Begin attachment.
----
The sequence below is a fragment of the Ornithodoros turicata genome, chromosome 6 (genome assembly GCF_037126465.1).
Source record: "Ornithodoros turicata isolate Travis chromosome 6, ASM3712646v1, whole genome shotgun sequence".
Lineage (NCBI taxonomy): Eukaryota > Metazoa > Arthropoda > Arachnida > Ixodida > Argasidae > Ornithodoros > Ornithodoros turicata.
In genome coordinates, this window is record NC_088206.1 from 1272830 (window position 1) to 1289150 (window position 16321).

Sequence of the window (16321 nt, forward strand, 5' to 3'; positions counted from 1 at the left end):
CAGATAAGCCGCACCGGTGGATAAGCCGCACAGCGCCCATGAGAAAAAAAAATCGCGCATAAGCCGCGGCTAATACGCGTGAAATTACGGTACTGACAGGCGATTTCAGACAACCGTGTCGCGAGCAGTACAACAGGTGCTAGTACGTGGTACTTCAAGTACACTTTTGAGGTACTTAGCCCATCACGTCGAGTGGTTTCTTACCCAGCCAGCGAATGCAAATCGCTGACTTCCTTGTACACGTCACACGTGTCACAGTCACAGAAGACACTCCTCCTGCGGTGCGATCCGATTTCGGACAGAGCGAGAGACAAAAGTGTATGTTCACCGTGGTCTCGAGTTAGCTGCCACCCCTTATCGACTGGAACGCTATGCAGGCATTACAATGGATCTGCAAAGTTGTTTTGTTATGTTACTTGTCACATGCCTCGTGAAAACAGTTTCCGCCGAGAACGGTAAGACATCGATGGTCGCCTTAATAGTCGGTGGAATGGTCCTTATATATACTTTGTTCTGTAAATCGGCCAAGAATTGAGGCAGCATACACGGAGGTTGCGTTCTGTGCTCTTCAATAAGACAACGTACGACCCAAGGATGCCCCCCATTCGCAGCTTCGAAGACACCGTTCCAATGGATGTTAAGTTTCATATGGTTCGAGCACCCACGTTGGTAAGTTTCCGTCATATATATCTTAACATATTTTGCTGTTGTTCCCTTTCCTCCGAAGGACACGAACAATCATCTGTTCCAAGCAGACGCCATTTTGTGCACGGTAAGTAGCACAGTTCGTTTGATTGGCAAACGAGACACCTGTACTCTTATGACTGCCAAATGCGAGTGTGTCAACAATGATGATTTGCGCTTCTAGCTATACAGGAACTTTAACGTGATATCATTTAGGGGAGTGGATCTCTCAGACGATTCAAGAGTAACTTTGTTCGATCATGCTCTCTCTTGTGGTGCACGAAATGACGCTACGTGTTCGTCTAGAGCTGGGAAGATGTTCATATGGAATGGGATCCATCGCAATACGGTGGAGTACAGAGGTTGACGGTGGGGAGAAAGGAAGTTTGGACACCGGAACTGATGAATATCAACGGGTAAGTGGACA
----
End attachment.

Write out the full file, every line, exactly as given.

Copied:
The sequence below is a fragment of the Ornithodoros turicata genome, chromosome 6 (genome assembly GCF_037126465.1).
Source record: "Ornithodoros turicata isolate Travis chromosome 6, ASM3712646v1, whole genome shotgun sequence".
Lineage (NCBI taxonomy): Eukaryota > Metazoa > Arthropoda > Arachnida > Ixodida > Argasidae > Ornithodoros > Ornithodoros turicata.
In genome coordinates, this window is record NC_088206.1 from 1272830 (window position 1) to 1289150 (window position 16321).

Sequence of the window (16321 nt, forward strand, 5' to 3'; positions counted from 1 at the left end):
CAGATAAGCCGCACCGGTGGATAAGCCGCACAGCGCCCATGAGAAAAAAAAATCGCGCATAAGCCGCGGCTAATACGCGTGAAATTACGGTACTGACAGGCGATTTCAGACAACCGTGTCGCGAGCAGTACAACAGGTGCTAGTACGTGGTACTTCAAGTACACTTTTGAGGTACTTAGCCCATCACGTCGAGTGGTTTCTTACCCAGCCAGCGAATGCAAATCGCTGACTTCCTTGTACACGTCACACGTGTCACAGTCACAGAAGACACTCCTCCTGCGGTGCGATCCGATTTCGGACAGAGCGAGAGACAAAAGTGTATGTTCACCGTGGTCTCGAGTTAGCTGCCACCCCTTATCGACTGGAACGCTATGCAGGCATTACAATGGATCTGCAAAGTTGTTTTGTTATGTTACTTGTCACATGCCTCGTGAAAACAGTTTCCGCCGAGAACGGTAAGACATCGATGGTCGCCTTAATAGTCGGTGGAATGGTCCTTATATATACTTTGTTCTGTAAATCGGCCAAGAATTGAGGCAGCATACACGGAGGTTGCGTTCTGTGCTCTTCAATAAGACAACGTACGACCCAAGGATGCCCCCCATTCGCAGCTTCGAAGACACCGTTCCAATGGATGTTAAGTTTCATATGGTTCGAGCACCCACGTTGGTAAGTTTCCGTCATATATATCTTAACATATTTTGCTGTTGTTCCCTTTCCTCCGAAGGACACGAACAATCATCTGTTCCAAGCAGACGCCATTTTGTGCACGGTAAGTAGCACAGTTCGTTTGATTGGCAAACGAGACACCTGTACTCTTATGACTGCCAAATGCGAGTGTGTCAACAATGATGATTTGCGCTTCTAGCTATACAGGAACTTTAACGTGATATCATTTAGGGGAGTGGATCTCTCAGACGATTCAAGAGTAACTTTGTTCGATCATGCTCTCTCTTGTGGTGCACGAAATGACGCTACGTGTTCGTCTAGAGCTGGGAAGATGTTCATATGGAATGGGATCCATCGCAATACGGTGGAGTACAGAGGTTGACGGTGGGGAGAAAGGAAGTTTGGACACCGGAACTGATGAATATCAACGGGTAAGTGGACA